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Policy making manifesto: squaring science with the human factor

Thursday, March 2, 2017 3:47
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Brussels Declaration gives the ethics approach and guiding principles for revolutionising how scientific evidence is transferred into science and society policy making

The timing of the newly published Brussels Declaration is critical. The current lack of public engagement and acceptance of fact-based decision-making is blatant. We have entered what some refer to as a ‘post-factual’ era of democracy—particularly after the Brexit vote and the Trump win in the US election. An era in which large portions of the public identify with populist rhetoric and the authority of celebrities. An era where information is framed by algorithms and political campaigners. The Internet  has changed the way people relate to information. They are often disconnected from science and do not value its evidence.
The mechanisms of policy making clearly need revamping to ensure scientific evidence is appropriately considered by those working at the interface between science, society and public policy. Particularly, we need to reshape the practice and ethics surrounding how new policy comes to bear.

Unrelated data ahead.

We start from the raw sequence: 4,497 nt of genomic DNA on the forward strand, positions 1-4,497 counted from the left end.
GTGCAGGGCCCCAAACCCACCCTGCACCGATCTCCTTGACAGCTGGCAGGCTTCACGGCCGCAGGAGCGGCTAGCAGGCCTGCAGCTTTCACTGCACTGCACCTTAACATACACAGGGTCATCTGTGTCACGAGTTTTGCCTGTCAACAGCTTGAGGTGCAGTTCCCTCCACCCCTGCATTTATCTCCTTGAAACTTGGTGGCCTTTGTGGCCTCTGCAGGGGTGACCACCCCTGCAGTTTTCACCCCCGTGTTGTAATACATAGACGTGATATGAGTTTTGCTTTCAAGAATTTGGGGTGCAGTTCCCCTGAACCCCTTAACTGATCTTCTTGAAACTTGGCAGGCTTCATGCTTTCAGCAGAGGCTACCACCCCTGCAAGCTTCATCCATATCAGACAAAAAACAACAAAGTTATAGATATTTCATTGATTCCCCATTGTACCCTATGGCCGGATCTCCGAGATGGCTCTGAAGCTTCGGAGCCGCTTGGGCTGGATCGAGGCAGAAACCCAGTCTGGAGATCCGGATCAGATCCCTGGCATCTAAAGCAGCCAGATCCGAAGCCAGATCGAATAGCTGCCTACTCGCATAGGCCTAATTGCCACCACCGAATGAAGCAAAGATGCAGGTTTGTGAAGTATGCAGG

Currently, almost all policy decisions are based on evidence provided by experts. Issues often arise due to the lack of satisfactory answers to the questions: Who are the experts? How are they chosen? And what is the veracity of their advice? The truth is that many political decisions are driven by fears and assumptions. That’s a direct consequence of people feeling that science and politics have left them behind. And most elected officials fear rocking the boat.
To remedy this situation, a five-year reflection on policy mechanisms has led to the publication of the Brussels Declaration on Ethics and Principles for Science and Society Policy-Making. The declaration, first published in EuroScientist, has just been presented at the American Association for the Advancement of Science’s (AAAS) Annual Meeting in Boston on 17th February, 2017. Our central premise is that science advice can never be fit for purpose unless social psychology and humanities studies around information selection, confirmation bias, pluralistic ignorance, extremism, polarisation, decision-making, are fully factored in.

EuroScientist Exclusive: read the text of the Brussels Declaration on ethics & principles for science and society policy-making in full by downloading the PDF here

Follow us: @euroscientist on Twitter | Euroscientist on Facebook

@Policy making manifesto: squaring science with the human factor – EuroScientist journal:


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